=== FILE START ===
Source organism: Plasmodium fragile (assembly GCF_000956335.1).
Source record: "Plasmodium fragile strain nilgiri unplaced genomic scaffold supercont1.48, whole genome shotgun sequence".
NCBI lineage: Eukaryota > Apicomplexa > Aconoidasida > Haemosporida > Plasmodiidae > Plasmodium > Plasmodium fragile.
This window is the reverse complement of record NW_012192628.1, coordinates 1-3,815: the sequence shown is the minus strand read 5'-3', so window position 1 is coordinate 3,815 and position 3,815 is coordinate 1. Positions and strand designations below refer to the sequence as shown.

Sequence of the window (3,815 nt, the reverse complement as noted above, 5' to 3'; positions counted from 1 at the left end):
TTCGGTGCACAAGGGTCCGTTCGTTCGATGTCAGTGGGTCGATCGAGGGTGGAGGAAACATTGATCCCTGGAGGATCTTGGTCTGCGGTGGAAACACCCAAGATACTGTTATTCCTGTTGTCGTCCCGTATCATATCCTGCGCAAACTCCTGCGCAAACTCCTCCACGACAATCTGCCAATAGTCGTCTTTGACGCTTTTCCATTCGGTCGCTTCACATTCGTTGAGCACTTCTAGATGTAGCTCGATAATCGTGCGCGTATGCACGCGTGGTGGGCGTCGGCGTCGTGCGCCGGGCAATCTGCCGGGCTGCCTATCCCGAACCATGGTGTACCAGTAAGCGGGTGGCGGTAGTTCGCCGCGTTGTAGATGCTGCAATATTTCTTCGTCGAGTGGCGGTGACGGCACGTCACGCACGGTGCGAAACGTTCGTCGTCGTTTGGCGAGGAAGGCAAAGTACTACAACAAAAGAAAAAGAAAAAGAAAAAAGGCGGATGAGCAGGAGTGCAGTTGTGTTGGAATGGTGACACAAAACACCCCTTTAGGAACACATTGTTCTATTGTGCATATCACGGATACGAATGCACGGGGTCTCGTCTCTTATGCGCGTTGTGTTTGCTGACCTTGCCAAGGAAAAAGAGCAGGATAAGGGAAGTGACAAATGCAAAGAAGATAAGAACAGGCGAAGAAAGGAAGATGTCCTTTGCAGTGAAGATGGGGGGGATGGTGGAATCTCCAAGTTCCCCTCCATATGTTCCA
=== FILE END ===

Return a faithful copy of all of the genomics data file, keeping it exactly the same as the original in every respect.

Source organism: Plasmodium fragile (assembly GCF_000956335.1).
Source record: "Plasmodium fragile strain nilgiri unplaced genomic scaffold supercont1.48, whole genome shotgun sequence".
NCBI lineage: Eukaryota > Apicomplexa > Aconoidasida > Haemosporida > Plasmodiidae > Plasmodium > Plasmodium fragile.
This window is the reverse complement of record NW_012192628.1, coordinates 1-3,815: the sequence shown is the minus strand read 5'-3', so window position 1 is coordinate 3,815 and position 3,815 is coordinate 1. Positions and strand designations below refer to the sequence as shown.

Sequence of the window (3,815 nt, the reverse complement as noted above, 5' to 3'; positions counted from 1 at the left end):
TTCGGTGCACAAGGGTCCGTTCGTTCGATGTCAGTGGGTCGATCGAGGGTGGAGGAAACATTGATCCCTGGAGGATCTTGGTCTGCGGTGGAAACACCCAAGATACTGTTATTCCTGTTGTCGTCCCGTATCATATCCTGCGCAAACTCCTGCGCAAACTCCTCCACGACAATCTGCCAATAGTCGTCTTTGACGCTTTTCCATTCGGTCGCTTCACATTCGTTGAGCACTTCTAGATGTAGCTCGATAATCGTGCGCGTATGCACGCGTGGTGGGCGTCGGCGTCGTGCGCCGGGCAATCTGCCGGGCTGCCTATCCCGAACCATGGTGTACCAGTAAGCGGGTGGCGGTAGTTCGCCGCGTTGTAGATGCTGCAATATTTCTTCGTCGAGTGGCGGTGACGGCACGTCACGCACGGTGCGAAACGTTCGTCGTCGTTTGGCGAGGAAGGCAAAGTACTACAACAAAAGAAAAAGAAAAAGAAAAAAGGCGGATGAGCAGGAGTGCAGTTGTGTTGGAATGGTGACACAAAACACCCCTTTAGGAACACATTGTTCTATTGTGCATATCACGGATACGAATGCACGGGGTCTCGTCTCTTATGCGCGTTGTGTTTGCTGACCTTGCCAAGGAAAAAGAGCAGGATAAGGGAAGTGACAAATGCAAAGAAGATAAGAACAGGCGAAGAAAGGAAGATGTCCTTTGCAGTGAAGATGGGGGGGATGGTGGAATCTCCAAGTTCCCCTCCATATGTTCCA